South Africa is facing an ominous debt trap, which creates a lot of anxiety about a potential ‘raid’ on formal savings to keep government going. In response, there has been much speculation in the press and social media platforms about prescribed assets – and in particular – the possibility of amending Regulation 28 of the Pension Funds Act to include provision for investment in infrastructure.
Around the world, various governments have embarked on quantitative easing (QE), coupled with support programmes to help alleviate the disastrous economic impact of the COVID-19 pandemic. However, QE manifests as support for financial markets, rather than for the ‘real economy’. Notably, QE is a tool whereby the rich get richer – from rising stock prices – in the hopes that the wealth effect will see them spend money that will trickle down into the real economy. As it stands, the real economy is in dire trouble – and business profits are falling – whilst the global financial economy is in an upswing with a stock market recovery that is in full force. Equity prices are moving upward.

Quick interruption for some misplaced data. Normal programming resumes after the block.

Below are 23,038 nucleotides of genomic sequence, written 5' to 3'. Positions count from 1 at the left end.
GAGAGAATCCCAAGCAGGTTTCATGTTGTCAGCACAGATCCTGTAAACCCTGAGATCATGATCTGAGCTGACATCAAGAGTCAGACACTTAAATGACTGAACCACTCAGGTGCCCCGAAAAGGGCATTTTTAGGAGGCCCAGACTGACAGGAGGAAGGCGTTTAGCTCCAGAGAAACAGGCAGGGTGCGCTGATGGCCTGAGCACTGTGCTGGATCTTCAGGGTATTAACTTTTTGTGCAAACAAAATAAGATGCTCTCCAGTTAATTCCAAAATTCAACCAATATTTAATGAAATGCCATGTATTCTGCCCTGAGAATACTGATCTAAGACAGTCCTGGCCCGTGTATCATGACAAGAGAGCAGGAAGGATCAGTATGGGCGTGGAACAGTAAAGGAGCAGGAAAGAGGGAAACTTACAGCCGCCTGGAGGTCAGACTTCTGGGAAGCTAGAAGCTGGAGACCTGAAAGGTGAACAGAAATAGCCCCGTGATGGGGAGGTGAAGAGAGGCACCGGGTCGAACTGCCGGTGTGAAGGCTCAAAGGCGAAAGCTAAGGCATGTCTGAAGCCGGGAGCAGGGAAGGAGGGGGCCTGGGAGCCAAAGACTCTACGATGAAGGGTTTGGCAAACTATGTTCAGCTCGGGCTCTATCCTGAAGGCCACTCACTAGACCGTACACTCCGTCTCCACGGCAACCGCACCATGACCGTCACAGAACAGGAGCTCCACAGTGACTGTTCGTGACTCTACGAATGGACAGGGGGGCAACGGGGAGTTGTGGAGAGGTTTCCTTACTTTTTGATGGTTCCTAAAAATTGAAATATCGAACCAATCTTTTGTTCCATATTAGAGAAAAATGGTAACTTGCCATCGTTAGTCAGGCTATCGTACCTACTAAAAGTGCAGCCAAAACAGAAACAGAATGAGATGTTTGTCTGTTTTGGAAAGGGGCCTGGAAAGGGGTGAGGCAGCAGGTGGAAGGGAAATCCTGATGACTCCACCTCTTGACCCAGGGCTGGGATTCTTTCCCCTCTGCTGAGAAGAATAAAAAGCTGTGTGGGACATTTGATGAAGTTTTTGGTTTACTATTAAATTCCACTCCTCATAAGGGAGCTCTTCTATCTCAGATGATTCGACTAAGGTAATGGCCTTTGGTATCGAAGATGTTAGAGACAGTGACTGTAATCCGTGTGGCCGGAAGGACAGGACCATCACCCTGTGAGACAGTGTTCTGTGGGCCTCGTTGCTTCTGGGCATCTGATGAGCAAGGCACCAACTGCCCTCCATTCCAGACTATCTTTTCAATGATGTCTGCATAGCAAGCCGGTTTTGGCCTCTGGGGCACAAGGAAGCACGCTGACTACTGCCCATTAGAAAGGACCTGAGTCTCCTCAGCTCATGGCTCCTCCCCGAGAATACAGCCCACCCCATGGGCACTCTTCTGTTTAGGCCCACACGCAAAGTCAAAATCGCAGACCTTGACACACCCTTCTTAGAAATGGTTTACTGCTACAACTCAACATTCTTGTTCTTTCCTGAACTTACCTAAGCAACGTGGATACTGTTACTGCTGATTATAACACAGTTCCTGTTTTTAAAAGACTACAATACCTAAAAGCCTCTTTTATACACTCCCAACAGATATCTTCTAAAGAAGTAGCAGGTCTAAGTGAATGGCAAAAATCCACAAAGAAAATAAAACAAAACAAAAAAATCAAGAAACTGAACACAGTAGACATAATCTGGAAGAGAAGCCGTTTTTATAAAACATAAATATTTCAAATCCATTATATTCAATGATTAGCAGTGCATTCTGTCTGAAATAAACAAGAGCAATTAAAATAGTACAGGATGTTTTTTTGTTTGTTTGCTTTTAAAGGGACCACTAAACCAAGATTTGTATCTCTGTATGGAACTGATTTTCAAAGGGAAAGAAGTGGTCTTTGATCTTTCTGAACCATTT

The video below by James Downie from MitonOptimal provides some context around what has happened in markets in 2020 thus far. James provides some perspective on the major market influences South Africa investors have been faced with and what their impacts have been (and may continue to be).